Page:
The Best of 1998 in Soundtracks: 10 Years Ago These Soundtracks Released | PPcorn

The Best of 1998 in Soundtracks: 10 Years Ago These Soundtracks Released

The Best of 1998 in Soundtracks: 10 Years Ago These Soundtracks Released

The X Files

The first X-Files movie was pretty good, and the same can be said of the soundtrack. It includes songs Filter, Tonic, Foo Fighters, Bjork, Noel Gallagher, X, Sarah McLachlan, and The Cure. The Foo Fighters “Walking After You” was a modest hit and remains memorable. Bjork’s “Hunter” and Ween’s “Beacon Light” are the best tracks. It hit 26 on the US pop charts.

Why is He Here? Sting. Nothing about Sting screams X-Files. In fact, Sting’s insipid pop couldn’t be a worse match for the once-quirky Fox TV show. Sting was added to the album to spur record sales.

The Faculty

The sci-fi movie The Faculty never becomes more than the product of its influences, but the Robert Rodriguez film has something of a cult following. The teen horror flick starred Elijah Wood, Josh Hartnett, Clea DuVall, Usher, Salma Hayek, and Jon Stewart. How’s that for random? The soundtrack is comprised of 1990’s stars covering 1970’s hits and as a concept that’s not too bad. Garbage, Oasis, Soul Asylum, The Offspring, and Sheryl Crow all appear on the album.

Why Are They Here? Creed is super cringeworthy, but they were huge in 1998.

Godzilla

Godzilla the album sticks to the alt-rock that prevailed on the charts at the time. It became a big hit, getting to No. 2 on the Billboard 200 charts and certifying as platinum. The Wallflowers had a big hit by covering “Heroes,” but Ben Folds Five’s “Air” is a beautiful song. Rage Against the Machine’s “No Shelter” had a line criticizing the movie as a distraction from the real terrible issues in life (you can always count on Rage to bring you down). Green Day, Foo Fighters, and Michael Penn were also along for the ride.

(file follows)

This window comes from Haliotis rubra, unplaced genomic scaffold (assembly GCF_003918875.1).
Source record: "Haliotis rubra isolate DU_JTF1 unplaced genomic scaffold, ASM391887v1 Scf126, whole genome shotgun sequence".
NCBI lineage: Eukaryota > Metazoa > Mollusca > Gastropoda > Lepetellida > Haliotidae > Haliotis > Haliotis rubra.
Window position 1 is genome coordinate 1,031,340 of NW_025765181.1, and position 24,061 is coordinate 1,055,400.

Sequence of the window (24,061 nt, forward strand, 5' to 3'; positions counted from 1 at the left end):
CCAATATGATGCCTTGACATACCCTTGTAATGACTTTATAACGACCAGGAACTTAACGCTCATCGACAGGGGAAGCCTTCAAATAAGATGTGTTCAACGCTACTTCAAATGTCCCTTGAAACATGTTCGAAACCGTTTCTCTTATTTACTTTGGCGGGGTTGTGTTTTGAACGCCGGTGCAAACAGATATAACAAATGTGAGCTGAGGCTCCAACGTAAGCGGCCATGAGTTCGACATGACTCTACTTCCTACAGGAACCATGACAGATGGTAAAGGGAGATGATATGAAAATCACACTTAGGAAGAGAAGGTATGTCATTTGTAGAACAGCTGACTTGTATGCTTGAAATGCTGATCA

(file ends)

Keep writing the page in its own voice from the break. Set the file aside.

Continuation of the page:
Woo

There was a comedy in 1998 called Woo that you probably haven’t seen. It wasn’t very good, unlike this great R&B and rap soundtrack. It peaked at NO. 8 on the R&B/Hip-Hop chart, with three charting singles:  three charting singles Charli Baltimore’s “Money”, Nate Dogg and Warren G’s “Nobody Does It Better” and Cam’ron’s “357”. DMX, 50 Cent, Jamie Foxx, Allure and Heavy D make appearances.

Don’t Sleep On: Charli Baltimore. The rapper really anticipated breakthrough female rappers like Nicki Minaj.

Small Soldiers

Small Soldiers by Joe Dante was supposed to be a big comedy/sci-fi hit. Dreamworks even had video games and toys at the ready. Unfortunately, it was a big bomb. You can tune in to the soundtrack, though. Like other soundtracks, this one chose to have current artists covering songs from yesteryear. Most of the songs are 80’s rockers covered by hip-hop artists, like Queen and Wyclef Jean on “Another One BItes the Dust.”

Bone Thugs & Harmony teams with Henry Rollins and Tom Morello to cover the song “WAR,” QUeen Latifah sings “Love is a Battlefield,” and Kool Keith and The Butchers take on the Pretenders’ “My City Was Gone.”

Don’t Sleep On: The film’s OTHER soundtrack. (Can you believe how much merchandising this flop got??)  Jerry Goldsmith composed a parody of an orchestral sci-fi score, complete with epic synth. The critically acclaimed score is out of print.